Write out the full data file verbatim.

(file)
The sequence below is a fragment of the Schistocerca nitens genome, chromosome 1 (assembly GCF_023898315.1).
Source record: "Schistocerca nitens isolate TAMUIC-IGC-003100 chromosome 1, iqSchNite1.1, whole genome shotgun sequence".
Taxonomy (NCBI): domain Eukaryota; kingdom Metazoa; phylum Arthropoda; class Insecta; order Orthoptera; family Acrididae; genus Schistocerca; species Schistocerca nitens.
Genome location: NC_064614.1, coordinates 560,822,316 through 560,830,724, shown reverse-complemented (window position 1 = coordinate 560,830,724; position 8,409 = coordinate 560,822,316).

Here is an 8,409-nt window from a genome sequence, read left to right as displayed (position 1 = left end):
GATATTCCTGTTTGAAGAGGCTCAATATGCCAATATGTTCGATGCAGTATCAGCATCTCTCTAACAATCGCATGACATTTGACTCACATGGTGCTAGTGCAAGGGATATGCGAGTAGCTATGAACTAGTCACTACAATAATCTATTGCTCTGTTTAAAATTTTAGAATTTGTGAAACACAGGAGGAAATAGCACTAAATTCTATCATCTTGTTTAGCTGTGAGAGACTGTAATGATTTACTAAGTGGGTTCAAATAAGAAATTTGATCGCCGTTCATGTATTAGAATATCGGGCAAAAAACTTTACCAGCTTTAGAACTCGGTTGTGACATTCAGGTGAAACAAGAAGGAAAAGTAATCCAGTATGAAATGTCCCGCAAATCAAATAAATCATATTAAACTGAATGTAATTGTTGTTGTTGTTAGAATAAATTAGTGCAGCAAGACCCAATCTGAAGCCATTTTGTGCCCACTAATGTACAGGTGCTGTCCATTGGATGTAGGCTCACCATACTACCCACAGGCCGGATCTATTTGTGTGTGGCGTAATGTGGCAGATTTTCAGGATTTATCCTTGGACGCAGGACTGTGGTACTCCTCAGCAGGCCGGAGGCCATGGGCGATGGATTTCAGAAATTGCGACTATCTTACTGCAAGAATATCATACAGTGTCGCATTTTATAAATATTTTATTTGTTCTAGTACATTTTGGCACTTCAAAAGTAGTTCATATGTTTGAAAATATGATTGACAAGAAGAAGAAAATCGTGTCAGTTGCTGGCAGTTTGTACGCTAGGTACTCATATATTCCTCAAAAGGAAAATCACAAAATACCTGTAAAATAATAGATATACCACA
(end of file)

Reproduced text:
The sequence below is a fragment of the Schistocerca nitens genome, chromosome 1 (assembly GCF_023898315.1).
Source record: "Schistocerca nitens isolate TAMUIC-IGC-003100 chromosome 1, iqSchNite1.1, whole genome shotgun sequence".
Taxonomy (NCBI): domain Eukaryota; kingdom Metazoa; phylum Arthropoda; class Insecta; order Orthoptera; family Acrididae; genus Schistocerca; species Schistocerca nitens.
Genome location: NC_064614.1, coordinates 560,822,316 through 560,830,724, shown reverse-complemented (window position 1 = coordinate 560,830,724; position 8,409 = coordinate 560,822,316).

Here is an 8,409-nt window from a genome sequence, read left to right as displayed (position 1 = left end):
GATATTCCTGTTTGAAGAGGCTCAATATGCCAATATGTTCGATGCAGTATCAGCATCTCTCTAACAATCGCATGACATTTGACTCACATGGTGCTAGTGCAAGGGATATGCGAGTAGCTATGAACTAGTCACTACAATAATCTATTGCTCTGTTTAAAATTTTAGAATTTGTGAAACACAGGAGGAAATAGCACTAAATTCTATCATCTTGTTTAGCTGTGAGAGACTGTAATGATTTACTAAGTGGGTTCAAATAAGAAATTTGATCGCCGTTCATGTATTAGAATATCGGGCAAAAAACTTTACCAGCTTTAGAACTCGGTTGTGACATTCAGGTGAAACAAGAAGGAAAAGTAATCCAGTATGAAATGTCCCGCAAATCAAATAAATCATATTAAACTGAATGTAATTGTTGTTGTTGTTAGAATAAATTAGTGCAGCAAGACCCAATCTGAAGCCATTTTGTGCCCACTAATGTACAGGTGCTGTCCATTGGATGTAGGCTCACCATACTACCCACAGGCCGGATCTATTTGTGTGTGGCGTAATGTGGCAGATTTTCAGGATTTATCCTTGGACGCAGGACTGTGGTACTCCTCAGCAGGCCGGAGGCCATGGGCGATGGATTTCAGAAATTGCGACTATCTTACTGCAAGAATATCATACAGTGTCGCATTTTATAAATATTTTATTTGTTCTAGTACATTTTGGCACTTCAAAAGTAGTTCATATGTTTGAAAATATGATTGACAAGAAGAAGAAAATCGTGTCAGTTGCTGGCAGTTTGTACGCTAGGTACTCATATATTCCTCAAAAGGAAAATCACAAAATACCTGTAAAATAATAGATATACCACA